Chandrayaan-3, the second attempt by the Indian Space Research Organisation (ISRO) to land on the Moon, following the landing failure of Chandrayaan-2 on 2019-09-06, will attempt landing on 2023-08-23 at around 12:34 UTC.
The spacecraft was launched on 2023-07-14 on a LVM3 rocket from ISRO’s Satish Dhawan Space Centre and entered lunar orbit on 2023-08-05. Landing is planned for a site between Manzinus C and Simpelius N craters at 69.367621° S 32.348126° E on the Moon’s near side.
If the lander, named Vikram, touches down successfully, it is planned to deploy a rover named Pragyan on the surface. The lander and rover are expected to operate on the lunar surface for the approximately 12 Earth days before sunset at their location. They are not designed to survive the lunar night.
The live Webcast of the landing attempt is expected to start at 11:50 UTC on 2023-08-23.
Unbelievably lame webcast. No telemetry overlays. No continuous camera view, even though they reported good video from the lander.
Telemetry and video only occasionally shown with the backs of many heads via another camera in the auditorium.
Lots of canned animations and side views of staff staring at monitors. Fluff.
On the other hand, they do have a live image feed from the lander during the descent. Which we mostly get to see via a camera aimed at the screen in the control room, often from a distance so it’s no larger than a postage stamp on the screen.
Lots of views of tense faces in the crowd.
The poor presentation, sadly, masks the wonder of the actual accomplishment. Although there was impressive live video from the lander, it’s hard to understand why it wasn’t shown prominently and continuously. I kept waiting to see the surface dust disturbance from the rocket plume as the actual landing approached. Never saw it. Nonetheless, a great accomplishment.
It looked like the imagery during the landing was transmitted as a series of still images every few seconds. Depending upon the exposure time of each image, it may have largely frozen the motion of dust in the last few seconds before touchdown. Let’s hope ISRO assembles and releases a video from the landing images so we can see them sharply and in real time.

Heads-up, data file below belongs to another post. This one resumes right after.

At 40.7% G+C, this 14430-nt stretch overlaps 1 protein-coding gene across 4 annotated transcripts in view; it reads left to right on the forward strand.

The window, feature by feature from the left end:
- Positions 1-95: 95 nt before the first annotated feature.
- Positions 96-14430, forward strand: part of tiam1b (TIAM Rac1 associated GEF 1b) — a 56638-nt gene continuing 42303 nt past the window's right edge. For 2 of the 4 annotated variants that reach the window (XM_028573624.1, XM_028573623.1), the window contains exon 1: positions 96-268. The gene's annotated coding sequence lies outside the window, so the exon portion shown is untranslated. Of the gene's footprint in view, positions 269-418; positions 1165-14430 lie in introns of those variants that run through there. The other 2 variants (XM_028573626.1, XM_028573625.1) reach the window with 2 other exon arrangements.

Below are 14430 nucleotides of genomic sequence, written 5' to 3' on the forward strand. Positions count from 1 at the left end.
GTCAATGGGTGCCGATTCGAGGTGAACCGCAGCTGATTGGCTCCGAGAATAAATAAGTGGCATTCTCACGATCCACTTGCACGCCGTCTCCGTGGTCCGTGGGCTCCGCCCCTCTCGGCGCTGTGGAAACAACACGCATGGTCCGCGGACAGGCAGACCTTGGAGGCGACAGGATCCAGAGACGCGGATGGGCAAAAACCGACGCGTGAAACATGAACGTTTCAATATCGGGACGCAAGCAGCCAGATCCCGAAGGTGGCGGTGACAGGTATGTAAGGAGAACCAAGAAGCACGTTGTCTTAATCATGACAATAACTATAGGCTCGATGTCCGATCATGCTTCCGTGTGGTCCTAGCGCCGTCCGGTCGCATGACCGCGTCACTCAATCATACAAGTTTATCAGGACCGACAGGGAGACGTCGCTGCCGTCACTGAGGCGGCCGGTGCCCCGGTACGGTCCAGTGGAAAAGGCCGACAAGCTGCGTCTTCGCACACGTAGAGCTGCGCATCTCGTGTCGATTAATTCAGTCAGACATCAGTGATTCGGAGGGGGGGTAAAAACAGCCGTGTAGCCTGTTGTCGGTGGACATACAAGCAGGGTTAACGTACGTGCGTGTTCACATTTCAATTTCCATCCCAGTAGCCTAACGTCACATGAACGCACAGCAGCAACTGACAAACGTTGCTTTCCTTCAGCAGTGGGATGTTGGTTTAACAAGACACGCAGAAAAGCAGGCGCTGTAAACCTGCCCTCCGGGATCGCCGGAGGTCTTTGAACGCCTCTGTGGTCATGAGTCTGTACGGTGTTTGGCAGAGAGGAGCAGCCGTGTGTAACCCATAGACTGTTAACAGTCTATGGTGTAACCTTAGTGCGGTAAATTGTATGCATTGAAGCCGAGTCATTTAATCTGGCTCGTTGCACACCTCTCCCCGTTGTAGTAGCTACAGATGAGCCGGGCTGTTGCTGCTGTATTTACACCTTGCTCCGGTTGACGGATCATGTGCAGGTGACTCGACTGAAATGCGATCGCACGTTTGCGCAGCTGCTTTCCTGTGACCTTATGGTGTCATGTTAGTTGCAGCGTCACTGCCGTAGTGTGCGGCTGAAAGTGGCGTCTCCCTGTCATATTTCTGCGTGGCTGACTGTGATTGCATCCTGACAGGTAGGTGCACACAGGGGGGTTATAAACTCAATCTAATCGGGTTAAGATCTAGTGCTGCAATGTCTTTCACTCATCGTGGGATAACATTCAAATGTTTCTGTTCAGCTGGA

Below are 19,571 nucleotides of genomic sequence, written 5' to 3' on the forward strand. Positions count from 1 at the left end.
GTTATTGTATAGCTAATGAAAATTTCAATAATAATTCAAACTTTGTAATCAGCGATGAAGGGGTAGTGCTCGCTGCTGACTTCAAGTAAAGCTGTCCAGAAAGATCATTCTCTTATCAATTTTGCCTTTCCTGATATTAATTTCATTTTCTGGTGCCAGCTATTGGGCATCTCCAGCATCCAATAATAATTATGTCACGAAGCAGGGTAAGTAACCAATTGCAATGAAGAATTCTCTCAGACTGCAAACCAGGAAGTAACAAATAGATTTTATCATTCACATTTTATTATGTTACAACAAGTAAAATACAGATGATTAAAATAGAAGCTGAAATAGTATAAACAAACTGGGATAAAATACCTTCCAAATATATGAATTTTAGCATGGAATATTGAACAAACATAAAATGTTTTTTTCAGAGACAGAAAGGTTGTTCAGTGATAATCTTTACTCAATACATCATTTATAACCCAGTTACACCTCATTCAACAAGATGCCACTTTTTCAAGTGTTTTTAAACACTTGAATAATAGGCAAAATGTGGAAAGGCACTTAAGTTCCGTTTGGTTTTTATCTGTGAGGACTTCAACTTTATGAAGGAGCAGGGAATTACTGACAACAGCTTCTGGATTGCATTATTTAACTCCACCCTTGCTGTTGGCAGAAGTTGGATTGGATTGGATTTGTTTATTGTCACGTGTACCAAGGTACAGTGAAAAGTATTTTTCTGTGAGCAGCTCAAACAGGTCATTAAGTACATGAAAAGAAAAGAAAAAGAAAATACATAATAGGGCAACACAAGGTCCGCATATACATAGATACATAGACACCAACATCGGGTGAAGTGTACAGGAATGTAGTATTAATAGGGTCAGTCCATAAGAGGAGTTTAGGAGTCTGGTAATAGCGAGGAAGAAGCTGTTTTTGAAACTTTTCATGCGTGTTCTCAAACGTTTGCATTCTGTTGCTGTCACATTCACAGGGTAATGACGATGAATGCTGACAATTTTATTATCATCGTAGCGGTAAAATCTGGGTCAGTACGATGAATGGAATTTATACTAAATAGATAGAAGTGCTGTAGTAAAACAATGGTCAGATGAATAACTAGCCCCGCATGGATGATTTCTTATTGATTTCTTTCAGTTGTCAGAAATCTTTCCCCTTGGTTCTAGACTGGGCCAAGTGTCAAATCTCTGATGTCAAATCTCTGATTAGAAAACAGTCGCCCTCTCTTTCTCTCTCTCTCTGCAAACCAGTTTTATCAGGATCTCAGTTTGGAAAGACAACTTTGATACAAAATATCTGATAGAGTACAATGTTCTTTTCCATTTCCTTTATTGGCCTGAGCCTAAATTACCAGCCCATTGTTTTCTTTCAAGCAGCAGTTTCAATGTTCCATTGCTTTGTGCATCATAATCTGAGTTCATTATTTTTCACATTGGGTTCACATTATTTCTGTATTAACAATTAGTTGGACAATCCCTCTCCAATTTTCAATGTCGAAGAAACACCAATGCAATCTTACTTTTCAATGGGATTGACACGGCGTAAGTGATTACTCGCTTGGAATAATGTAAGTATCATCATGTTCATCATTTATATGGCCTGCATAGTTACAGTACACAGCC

Also, since the lander was relatively light (I see the mass given as 1752 kg, but that source does not state whether this is the “wet mass” before the landing burn or the mass at touchdown), the landing rockets would not throw up a dust plume anything comparable to the Apollo lunar module, which had a launch (“wet”) mass of 15,102 kg.
Here is video of the ISRO rover Pragyan descending to the lunar surface on 2023-08-23, around four hours after landing. The solar panel is vertical in order to best capture the sunlight at the oblique angle at which it arrives at the 69.4° south latitude landing site. Note the long shadows cast by the rover on the surface.
Here is video of the Vikram lander’s descent to the lunar surface. In the final frame, what appears to be dust thrown up by the landing engines is visible. The landing sequence is followed by imagery of the lander on the lunar surface captured by the Chandrayaan-2 orbiter in lunar orbit. That image shows what appear to be bright areas on either side of the lander that may be composed of dust ejected during the landing.